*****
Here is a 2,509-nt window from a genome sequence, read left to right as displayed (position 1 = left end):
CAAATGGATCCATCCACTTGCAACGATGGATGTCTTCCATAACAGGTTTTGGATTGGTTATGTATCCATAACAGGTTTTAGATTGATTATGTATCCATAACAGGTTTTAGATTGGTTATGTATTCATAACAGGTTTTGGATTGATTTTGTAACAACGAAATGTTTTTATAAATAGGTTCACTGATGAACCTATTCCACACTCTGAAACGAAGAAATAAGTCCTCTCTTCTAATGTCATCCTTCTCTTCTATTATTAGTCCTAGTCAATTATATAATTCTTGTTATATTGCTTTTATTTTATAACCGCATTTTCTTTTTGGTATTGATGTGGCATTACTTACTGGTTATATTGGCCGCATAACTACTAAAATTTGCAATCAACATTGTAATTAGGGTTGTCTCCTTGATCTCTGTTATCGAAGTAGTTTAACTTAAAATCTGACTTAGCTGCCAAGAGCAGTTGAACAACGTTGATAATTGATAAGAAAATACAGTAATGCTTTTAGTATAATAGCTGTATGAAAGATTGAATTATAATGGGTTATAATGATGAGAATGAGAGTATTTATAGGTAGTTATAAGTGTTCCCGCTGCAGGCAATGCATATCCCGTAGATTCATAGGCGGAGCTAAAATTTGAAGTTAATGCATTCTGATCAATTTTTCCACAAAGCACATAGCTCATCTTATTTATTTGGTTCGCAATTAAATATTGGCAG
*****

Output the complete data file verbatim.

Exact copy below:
Here is a 2,509-nt window from a genome sequence, read left to right as displayed (position 1 = left end):
CAAATGGATCCATCCACTTGCAACGATGGATGTCTTCCATAACAGGTTTTGGATTGGTTATGTATCCATAACAGGTTTTAGATTGATTATGTATCCATAACAGGTTTTAGATTGGTTATGTATTCATAACAGGTTTTGGATTGATTTTGTAACAACGAAATGTTTTTATAAATAGGTTCACTGATGAACCTATTCCACACTCTGAAACGAAGAAATAAGTCCTCTCTTCTAATGTCATCCTTCTCTTCTATTATTAGTCCTAGTCAATTATATAATTCTTGTTATATTGCTTTTATTTTATAACCGCATTTTCTTTTTGGTATTGATGTGGCATTACTTACTGGTTATATTGGCCGCATAACTACTAAAATTTGCAATCAACATTGTAATTAGGGTTGTCTCCTTGATCTCTGTTATCGAAGTAGTTTAACTTAAAATCTGACTTAGCTGCCAAGAGCAGTTGAACAACGTTGATAATTGATAAGAAAATACAGTAATGCTTTTAGTATAATAGCTGTATGAAAGATTGAATTATAATGGGTTATAATGATGAGAATGAGAGTATTTATAGGTAGTTATAAGTGTTCCCGCTGCAGGCAATGCATATCCCGTAGATTCATAGGCGGAGCTAAAATTTGAAGTTAATGCATTCTGATCAATTTTTCCACAAAGCACATAGCTCATCTTATTTATTTGGTTCGCAATTAAATATTGGCAG